Friday morning, the Second Circuit vacated the district court’s dismissal of a suit challenging President Trump’s business dealings under the Foreign and Domestic Emoluments Clauses of the U.S. Constitution. (See our prior coverage here.) In December 2017, Judge Daniels found that Plaintiffs had failed the causation and redressability prongs of the Article III standing inquiry, and lacked prudential standing because they fell outside the “zone of interests” that the Emoluments Clauses were intended to protect.
In a 2-1 decision, the Second Circuit held that Plaintiffs had satisfied the requirements for standing:
The district court demanded too much at the pleading stage by requiring allegations that dispel alternative possible explanations for Plaintiffs’ injury. The district court identified various alternative theories that could explain a decline in Plaintiffs’ business . . . [and] found Plaintiffs’ pleadings inadequate because they failed to dispel these alternative explanations. In so doing, the district court effectively required plaintiffs to prove, pre‐discovery, the facts necessary to win at trial. This was error. . . . The Supreme Court has repeatedly upheld the standing of a plaintiff‐competitor who alleges a competitive injury caused by a defendant’s unlawful conduct that skewed the market in another competitor’s favor, notwithstanding other possible, or even likely, causes for the benefit going to the plaintiff’s competition.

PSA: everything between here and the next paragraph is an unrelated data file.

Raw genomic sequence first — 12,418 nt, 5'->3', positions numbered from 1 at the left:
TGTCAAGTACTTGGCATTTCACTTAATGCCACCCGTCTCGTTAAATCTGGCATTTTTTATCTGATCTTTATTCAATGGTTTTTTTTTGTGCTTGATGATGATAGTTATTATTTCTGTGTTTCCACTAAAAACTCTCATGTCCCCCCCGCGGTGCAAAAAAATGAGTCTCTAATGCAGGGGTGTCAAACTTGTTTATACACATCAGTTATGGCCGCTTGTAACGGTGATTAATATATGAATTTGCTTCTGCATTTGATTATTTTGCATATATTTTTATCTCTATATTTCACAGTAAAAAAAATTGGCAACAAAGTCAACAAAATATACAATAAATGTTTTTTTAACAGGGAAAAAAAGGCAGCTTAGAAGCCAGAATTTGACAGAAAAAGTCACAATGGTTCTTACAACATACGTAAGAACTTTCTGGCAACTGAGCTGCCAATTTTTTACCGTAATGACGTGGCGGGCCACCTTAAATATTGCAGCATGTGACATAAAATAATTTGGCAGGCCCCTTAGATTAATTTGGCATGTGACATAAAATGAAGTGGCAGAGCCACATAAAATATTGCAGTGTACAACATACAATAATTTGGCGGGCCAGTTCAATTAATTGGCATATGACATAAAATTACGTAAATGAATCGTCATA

The court also clarified that “a plaintiff who sues to enforce a law that limits the activity of a competitor satisfies the zone of interests test even though the limiting law was not motivated by an intention to protect entities such as plaintiffs from competition.”
Earlier this year, the Fourth Circuit reached the opposite conclusion in a similar case, In re Donald J. Trump, 928 F.3d 360 (4th Cir. 2019), and so there is now a circuit split on this issue.